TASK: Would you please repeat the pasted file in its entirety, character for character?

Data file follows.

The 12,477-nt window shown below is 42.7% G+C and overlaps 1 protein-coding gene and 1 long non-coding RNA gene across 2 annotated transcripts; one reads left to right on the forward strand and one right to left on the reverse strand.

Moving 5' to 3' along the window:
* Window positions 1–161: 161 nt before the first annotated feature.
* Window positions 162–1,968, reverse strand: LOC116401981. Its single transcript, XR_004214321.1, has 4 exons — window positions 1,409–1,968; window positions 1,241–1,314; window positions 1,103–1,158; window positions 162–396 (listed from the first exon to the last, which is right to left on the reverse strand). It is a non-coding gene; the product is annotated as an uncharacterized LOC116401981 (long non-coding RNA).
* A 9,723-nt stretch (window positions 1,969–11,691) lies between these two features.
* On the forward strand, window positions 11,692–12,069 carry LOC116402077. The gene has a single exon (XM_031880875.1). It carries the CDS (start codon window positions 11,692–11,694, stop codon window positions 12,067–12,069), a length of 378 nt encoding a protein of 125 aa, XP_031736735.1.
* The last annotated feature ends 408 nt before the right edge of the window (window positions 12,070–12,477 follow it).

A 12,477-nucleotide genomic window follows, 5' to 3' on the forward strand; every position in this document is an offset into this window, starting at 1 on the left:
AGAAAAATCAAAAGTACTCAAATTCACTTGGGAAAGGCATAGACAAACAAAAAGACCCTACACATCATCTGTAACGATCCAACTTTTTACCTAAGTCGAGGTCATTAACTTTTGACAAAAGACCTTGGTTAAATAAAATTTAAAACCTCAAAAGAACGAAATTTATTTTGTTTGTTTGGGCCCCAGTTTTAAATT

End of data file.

The 12,477-nt window shown below is 42.7% G+C and overlaps 1 protein-coding gene and 1 long non-coding RNA gene across 2 annotated transcripts; one reads left to right on the forward strand and one right to left on the reverse strand.

Moving 5' to 3' along the window:
* Window positions 1–161: 161 nt before the first annotated feature.
* Window positions 162–1,968, reverse strand: LOC116401981. Its single transcript, XR_004214321.1, has 4 exons — window positions 1,409–1,968; window positions 1,241–1,314; window positions 1,103–1,158; window positions 162–396 (listed from the first exon to the last, which is right to left on the reverse strand). It is a non-coding gene; the product is annotated as an uncharacterized LOC116401981 (long non-coding RNA).
* A 9,723-nt stretch (window positions 1,969–11,691) lies between these two features.
* On the forward strand, window positions 11,692–12,069 carry LOC116402077. The gene has a single exon (XM_031880875.1). It carries the CDS (start codon window positions 11,692–11,694, stop codon window positions 12,067–12,069), a length of 378 nt encoding a protein of 125 aa, XP_031736735.1.
* The last annotated feature ends 408 nt before the right edge of the window (window positions 12,070–12,477 follow it).

A 12,477-nucleotide genomic window follows, 5' to 3' on the forward strand; every position in this document is an offset into this window, starting at 1 on the left:
AGAAAAATCAAAAGTACTCAAATTCACTTGGGAAAGGCATAGACAAACAAAAAGACCCTACACATCATCTGTAACGATCCAACTTTTTACCTAAGTCGAGGTCATTAACTTTTGACAAAAGACCTTGGTTAAATAAAATTTAAAACCTCAAAAGAACGAAATTTATTTTGTTTGTTTGGGCCCCAGTTTTAAATT